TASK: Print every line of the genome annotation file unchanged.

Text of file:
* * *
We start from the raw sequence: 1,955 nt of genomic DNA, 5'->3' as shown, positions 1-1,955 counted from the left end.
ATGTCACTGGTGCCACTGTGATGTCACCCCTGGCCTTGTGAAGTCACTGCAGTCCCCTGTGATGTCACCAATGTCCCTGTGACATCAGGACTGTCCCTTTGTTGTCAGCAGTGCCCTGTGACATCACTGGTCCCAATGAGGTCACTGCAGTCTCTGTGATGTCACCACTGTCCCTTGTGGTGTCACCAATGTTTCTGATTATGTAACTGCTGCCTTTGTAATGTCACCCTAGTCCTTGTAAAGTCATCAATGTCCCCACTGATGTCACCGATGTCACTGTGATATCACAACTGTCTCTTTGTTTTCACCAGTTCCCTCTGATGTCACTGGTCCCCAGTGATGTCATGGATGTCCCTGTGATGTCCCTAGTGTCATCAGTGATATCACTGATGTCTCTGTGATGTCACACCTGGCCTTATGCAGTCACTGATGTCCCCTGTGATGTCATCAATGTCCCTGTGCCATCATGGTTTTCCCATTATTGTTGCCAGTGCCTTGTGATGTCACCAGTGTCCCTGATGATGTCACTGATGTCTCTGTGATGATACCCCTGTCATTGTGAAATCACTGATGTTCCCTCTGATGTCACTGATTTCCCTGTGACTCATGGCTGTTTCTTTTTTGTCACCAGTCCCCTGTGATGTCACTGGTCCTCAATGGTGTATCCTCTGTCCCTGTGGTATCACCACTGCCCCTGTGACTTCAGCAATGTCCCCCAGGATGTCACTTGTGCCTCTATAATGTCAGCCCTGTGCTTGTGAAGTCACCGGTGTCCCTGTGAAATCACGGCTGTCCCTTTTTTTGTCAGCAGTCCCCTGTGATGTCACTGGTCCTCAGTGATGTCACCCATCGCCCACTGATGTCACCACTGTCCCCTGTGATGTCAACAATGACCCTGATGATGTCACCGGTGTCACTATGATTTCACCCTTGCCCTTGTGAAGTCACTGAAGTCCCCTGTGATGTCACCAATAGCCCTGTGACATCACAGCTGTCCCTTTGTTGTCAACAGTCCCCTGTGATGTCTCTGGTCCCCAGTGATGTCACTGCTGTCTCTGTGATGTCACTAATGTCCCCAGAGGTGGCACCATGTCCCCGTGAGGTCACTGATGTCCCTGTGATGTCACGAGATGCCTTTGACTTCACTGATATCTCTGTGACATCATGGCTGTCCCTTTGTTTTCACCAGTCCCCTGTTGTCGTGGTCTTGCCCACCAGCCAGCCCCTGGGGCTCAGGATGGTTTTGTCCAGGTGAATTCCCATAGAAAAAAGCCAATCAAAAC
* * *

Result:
We start from the raw sequence: 1,955 nt of genomic DNA, 5'->3' as shown, positions 1-1,955 counted from the left end.
ATGTCACTGGTGCCACTGTGATGTCACCCCTGGCCTTGTGAAGTCACTGCAGTCCCCTGTGATGTCACCAATGTCCCTGTGACATCAGGACTGTCCCTTTGTTGTCAGCAGTGCCCTGTGACATCACTGGTCCCAATGAGGTCACTGCAGTCTCTGTGATGTCACCACTGTCCCTTGTGGTGTCACCAATGTTTCTGATTATGTAACTGCTGCCTTTGTAATGTCACCCTAGTCCTTGTAAAGTCATCAATGTCCCCACTGATGTCACCGATGTCACTGTGATATCACAACTGTCTCTTTGTTTTCACCAGTTCCCTCTGATGTCACTGGTCCCCAGTGATGTCATGGATGTCCCTGTGATGTCCCTAGTGTCATCAGTGATATCACTGATGTCTCTGTGATGTCACACCTGGCCTTATGCAGTCACTGATGTCCCCTGTGATGTCATCAATGTCCCTGTGCCATCATGGTTTTCCCATTATTGTTGCCAGTGCCTTGTGATGTCACCAGTGTCCCTGATGATGTCACTGATGTCTCTGTGATGATACCCCTGTCATTGTGAAATCACTGATGTTCCCTCTGATGTCACTGATTTCCCTGTGACTCATGGCTGTTTCTTTTTTGTCACCAGTCCCCTGTGATGTCACTGGTCCTCAATGGTGTATCCTCTGTCCCTGTGGTATCACCACTGCCCCTGTGACTTCAGCAATGTCCCCCAGGATGTCACTTGTGCCTCTATAATGTCAGCCCTGTGCTTGTGAAGTCACCGGTGTCCCTGTGAAATCACGGCTGTCCCTTTTTTTGTCAGCAGTCCCCTGTGATGTCACTGGTCCTCAGTGATGTCACCCATCGCCCACTGATGTCACCACTGTCCCCTGTGATGTCAACAATGACCCTGATGATGTCACCGGTGTCACTATGATTTCACCCTTGCCCTTGTGAAGTCACTGAAGTCCCCTGTGATGTCACCAATAGCCCTGTGACATCACAGCTGTCCCTTTGTTGTCAACAGTCCCCTGTGATGTCTCTGGTCCCCAGTGATGTCACTGCTGTCTCTGTGATGTCACTAATGTCCCCAGAGGTGGCACCATGTCCCCGTGAGGTCACTGATGTCCCTGTGATGTCACGAGATGCCTTTGACTTCACTGATATCTCTGTGACATCATGGCTGTCCCTTTGTTTTCACCAGTCCCCTGTTGTCGTGGTCTTGCCCACCAGCCAGCCCCTGGGGCTCAGGATGGTTTTGTCCAGGTGAATTCCCATAGAAAAAAGCCAATCAAAAC